Thursday, December 01, 2005

sociological heresy...(mine, of course)

RE: deviance...I have never understood the reason to have any entire class devoted to "deviance." deviance is pretty simple to explain and then it's just a parade of different forms of deviance — like a freak show. i always tell my students that deviance and conformity are two sides of the same coin — they fuse when one takes into consideration how they are both relative and neither is absolute; you can cover that idea in one class period.

RE: SP vs Social work...i made this statement some time ago on the list (or the SAS list, rather) and it seems to make the distinction for me. SP/AS should be about changing/modifying institutions — patterns of social behavior, on whatever level. Social work is not about that, it is about assisting specific individuals; yes, they might do some advocacy for groups, etc., but their focus is not on collective, institutional change(s), it is one individual change.

I think the reason that we continue to be bewildered about what AS/SP is, is the fact that, as far as I know, we have no established theory nor methods for effecting different kinds of social change — we don't have a science of social change. IMO, to be a "real" discipline, we need to have some general principles or ideas about how we go about creating change, what works, what doesn't etc. We do not have a systematic body of knowledge like this. Again, IMO, it goes back to my suggestions about developing manuals or handbooks on how to create social change(s) at different levels of social reality. You want to change your familial behavior? Do this. You want to change your classroom behavior? Do this., etc. We don't have a tested, agreed-upon body of work to build on. Other disciplines do, but we don't.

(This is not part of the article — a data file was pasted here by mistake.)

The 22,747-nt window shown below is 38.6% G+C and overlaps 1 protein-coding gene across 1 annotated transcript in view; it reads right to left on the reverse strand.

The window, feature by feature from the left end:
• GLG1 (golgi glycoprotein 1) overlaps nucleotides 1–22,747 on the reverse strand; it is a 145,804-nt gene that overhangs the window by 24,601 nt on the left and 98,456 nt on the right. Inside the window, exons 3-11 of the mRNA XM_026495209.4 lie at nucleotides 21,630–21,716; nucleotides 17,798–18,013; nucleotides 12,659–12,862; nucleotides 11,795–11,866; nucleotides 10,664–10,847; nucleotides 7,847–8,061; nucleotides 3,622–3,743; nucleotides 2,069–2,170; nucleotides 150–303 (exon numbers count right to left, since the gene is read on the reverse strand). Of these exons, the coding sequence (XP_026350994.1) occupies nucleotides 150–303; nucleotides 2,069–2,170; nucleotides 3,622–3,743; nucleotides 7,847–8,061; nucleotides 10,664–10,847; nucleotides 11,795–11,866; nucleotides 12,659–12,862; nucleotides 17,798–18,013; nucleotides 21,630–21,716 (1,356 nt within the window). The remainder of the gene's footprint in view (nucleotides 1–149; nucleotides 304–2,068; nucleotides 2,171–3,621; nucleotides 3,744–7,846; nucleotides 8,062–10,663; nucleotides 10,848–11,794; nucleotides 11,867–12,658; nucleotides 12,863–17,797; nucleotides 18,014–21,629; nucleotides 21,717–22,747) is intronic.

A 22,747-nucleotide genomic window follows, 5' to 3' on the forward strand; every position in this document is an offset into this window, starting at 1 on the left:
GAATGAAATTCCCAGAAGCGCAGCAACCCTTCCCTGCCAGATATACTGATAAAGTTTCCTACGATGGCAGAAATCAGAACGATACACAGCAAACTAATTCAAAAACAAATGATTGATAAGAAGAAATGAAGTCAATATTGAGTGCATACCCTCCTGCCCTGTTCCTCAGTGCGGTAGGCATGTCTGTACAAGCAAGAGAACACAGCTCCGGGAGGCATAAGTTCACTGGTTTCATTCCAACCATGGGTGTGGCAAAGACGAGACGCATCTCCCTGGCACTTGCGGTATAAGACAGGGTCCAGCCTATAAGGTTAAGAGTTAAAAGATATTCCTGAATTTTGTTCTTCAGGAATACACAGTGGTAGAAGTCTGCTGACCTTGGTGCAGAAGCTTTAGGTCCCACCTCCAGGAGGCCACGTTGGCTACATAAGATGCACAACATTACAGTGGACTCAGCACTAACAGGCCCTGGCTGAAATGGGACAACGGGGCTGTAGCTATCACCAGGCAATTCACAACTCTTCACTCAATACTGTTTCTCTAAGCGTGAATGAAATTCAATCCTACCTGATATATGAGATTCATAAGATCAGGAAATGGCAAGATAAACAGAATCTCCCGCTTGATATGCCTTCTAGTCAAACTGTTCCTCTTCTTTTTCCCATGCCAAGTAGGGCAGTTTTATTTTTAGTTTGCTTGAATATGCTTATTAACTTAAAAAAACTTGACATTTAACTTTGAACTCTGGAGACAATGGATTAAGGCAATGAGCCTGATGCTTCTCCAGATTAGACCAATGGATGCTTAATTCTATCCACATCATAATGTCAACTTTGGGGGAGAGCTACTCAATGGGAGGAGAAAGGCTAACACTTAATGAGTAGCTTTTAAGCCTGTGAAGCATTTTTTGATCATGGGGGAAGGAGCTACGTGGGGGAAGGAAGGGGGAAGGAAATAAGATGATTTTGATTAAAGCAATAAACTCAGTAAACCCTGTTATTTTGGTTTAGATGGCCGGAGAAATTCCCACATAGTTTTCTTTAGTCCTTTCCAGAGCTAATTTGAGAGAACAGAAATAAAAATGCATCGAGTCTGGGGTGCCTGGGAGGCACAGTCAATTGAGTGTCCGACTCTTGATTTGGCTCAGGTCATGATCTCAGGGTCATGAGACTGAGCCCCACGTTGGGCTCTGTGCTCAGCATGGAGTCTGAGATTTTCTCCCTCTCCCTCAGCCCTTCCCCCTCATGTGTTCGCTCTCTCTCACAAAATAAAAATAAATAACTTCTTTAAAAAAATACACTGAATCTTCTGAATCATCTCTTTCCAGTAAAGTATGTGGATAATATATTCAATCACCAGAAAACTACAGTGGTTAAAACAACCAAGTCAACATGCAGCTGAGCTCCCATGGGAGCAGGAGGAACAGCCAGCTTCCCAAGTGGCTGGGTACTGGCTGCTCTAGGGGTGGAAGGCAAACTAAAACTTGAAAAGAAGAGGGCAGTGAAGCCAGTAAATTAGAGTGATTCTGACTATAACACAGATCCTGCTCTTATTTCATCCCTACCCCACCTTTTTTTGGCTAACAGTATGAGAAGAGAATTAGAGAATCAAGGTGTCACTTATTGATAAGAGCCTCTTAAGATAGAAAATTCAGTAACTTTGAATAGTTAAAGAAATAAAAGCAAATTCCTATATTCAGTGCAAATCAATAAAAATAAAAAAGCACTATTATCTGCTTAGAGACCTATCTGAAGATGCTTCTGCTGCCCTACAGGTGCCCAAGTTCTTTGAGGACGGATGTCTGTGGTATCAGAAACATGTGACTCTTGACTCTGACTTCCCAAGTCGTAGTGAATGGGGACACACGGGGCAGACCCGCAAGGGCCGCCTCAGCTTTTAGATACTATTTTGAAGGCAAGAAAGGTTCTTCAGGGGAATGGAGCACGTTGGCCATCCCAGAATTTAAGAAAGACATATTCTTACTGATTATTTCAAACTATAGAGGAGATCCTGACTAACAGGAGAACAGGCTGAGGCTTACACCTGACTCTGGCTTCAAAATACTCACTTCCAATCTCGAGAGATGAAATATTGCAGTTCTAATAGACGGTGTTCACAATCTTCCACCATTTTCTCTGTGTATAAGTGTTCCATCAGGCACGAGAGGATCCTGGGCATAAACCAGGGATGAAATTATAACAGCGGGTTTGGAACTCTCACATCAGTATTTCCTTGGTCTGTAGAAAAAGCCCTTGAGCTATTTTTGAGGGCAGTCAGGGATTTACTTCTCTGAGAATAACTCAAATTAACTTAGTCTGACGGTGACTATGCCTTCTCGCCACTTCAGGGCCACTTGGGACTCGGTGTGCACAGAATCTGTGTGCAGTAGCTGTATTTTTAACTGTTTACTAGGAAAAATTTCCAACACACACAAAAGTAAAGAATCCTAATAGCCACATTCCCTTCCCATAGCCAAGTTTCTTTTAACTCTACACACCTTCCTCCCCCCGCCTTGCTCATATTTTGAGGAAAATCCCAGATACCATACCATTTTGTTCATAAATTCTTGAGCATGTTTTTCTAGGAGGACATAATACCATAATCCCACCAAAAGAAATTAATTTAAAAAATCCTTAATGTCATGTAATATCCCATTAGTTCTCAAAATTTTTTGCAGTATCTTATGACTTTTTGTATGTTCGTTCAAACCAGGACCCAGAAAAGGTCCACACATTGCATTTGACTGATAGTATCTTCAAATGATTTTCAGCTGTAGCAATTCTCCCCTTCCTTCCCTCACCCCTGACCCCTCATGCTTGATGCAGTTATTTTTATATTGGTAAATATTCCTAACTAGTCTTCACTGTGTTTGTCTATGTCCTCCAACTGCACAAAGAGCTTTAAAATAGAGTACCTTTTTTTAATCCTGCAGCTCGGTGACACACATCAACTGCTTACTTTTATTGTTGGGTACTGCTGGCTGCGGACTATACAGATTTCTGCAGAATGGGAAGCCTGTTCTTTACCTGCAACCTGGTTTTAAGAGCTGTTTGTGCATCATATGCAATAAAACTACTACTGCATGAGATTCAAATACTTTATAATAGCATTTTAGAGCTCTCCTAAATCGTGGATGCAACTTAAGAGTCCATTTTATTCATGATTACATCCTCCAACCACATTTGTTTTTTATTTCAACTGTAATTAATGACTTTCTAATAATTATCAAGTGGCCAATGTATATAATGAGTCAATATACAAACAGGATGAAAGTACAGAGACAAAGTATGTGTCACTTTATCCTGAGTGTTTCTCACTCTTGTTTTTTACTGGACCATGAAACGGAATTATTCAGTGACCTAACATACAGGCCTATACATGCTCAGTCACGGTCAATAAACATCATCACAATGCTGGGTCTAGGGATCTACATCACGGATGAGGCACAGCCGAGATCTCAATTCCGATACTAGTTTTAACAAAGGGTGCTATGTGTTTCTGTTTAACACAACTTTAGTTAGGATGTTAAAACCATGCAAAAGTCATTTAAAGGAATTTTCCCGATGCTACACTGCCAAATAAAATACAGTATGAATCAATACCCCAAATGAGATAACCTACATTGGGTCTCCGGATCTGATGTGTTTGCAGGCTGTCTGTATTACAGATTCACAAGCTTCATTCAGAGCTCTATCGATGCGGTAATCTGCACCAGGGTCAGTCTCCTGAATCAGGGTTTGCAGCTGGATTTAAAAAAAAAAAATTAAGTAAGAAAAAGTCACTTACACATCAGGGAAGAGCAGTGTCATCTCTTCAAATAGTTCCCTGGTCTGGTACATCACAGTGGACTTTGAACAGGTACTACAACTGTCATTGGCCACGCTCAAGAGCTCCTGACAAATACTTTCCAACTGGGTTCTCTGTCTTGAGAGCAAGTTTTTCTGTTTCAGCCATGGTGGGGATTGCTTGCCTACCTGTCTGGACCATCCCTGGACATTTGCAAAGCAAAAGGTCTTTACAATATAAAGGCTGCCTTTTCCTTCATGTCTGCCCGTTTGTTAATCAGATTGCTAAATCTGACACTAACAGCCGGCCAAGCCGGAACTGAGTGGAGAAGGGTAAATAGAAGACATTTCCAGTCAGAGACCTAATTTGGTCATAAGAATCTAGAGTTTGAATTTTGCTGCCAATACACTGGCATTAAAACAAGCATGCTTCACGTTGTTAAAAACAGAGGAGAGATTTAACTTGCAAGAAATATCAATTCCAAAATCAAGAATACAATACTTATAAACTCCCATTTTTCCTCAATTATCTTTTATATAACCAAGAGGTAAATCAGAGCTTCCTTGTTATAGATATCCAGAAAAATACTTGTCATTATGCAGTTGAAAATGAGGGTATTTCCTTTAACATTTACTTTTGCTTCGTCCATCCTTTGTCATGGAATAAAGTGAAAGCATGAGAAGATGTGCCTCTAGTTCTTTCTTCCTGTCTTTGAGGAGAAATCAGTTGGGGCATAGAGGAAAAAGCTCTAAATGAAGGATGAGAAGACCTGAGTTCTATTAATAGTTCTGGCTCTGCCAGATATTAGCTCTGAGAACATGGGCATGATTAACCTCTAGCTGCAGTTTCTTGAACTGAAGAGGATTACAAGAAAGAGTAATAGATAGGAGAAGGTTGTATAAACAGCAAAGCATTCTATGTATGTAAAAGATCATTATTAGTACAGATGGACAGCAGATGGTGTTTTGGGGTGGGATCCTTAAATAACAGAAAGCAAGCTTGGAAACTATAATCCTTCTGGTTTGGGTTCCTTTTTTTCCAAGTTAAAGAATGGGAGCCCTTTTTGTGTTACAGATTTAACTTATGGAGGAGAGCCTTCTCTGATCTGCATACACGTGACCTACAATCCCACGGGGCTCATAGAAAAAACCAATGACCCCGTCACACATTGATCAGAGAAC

This, however, is how I see our entire discipline — disparate and fluffy — no grounding. Yeah, we have data on everything social, but we still think (and teach) students about these three perspectives all of which are much more conceptual than empirical. You can't build a science on concepts alone. Functionalism is a conceptual scheme; conflict is, too. This is not to deny the evidence of inequality nor of stratification, but do we really believe that patterns of behavior are responsible for this? Patterns of behavior are "disembodied" ideas; we are really talking about people and what people are doing. Seems to me that is what we need to find out more about — how and why do people change? Once we know that, we might be better able to begin building some testable ideas about how to change the social behavior of those people.

I recently finished reading Skinner's Walden Two and am now reading Beyond Freedom and Dignity. Skinner was ahead of his time, IMO. He was not the monster I understood him to be. Many of his ideas have tremendous relevance for sociology and AP/SP. I think he was found to be distasteful because his perspective pulled back the covers of social/human reality — something that no one wanted to see or seriously consider — we are all controlled by something, mainly through fear, so it is an issue of who is doing the controlling, not whether or not we are controlled.

Skinner knew about how people change and so do many people who adhere to a behavioristic approach. I think it is very worthwhile to investigate. After all, what are "social rewards/benefits" and "social sanctions" but reinforcers and punishers?

Hmmm, maybe I'm going to start calling myself something else...


Anonymous said...

Actually, a major social theorist that visited my university recently said that himself and Talcott Parsons were routinely contacted by the CIA in the 1950s and 1960s looking for graduate students who were experts in revolution to work for the state department on Latin America. The goal was to use these scholars to end revolutionary movements in these it seems we do have some relevance to the powers that be, afterall :-(

johneglass said...

interesting, i wonder if they ever provided them with anyone?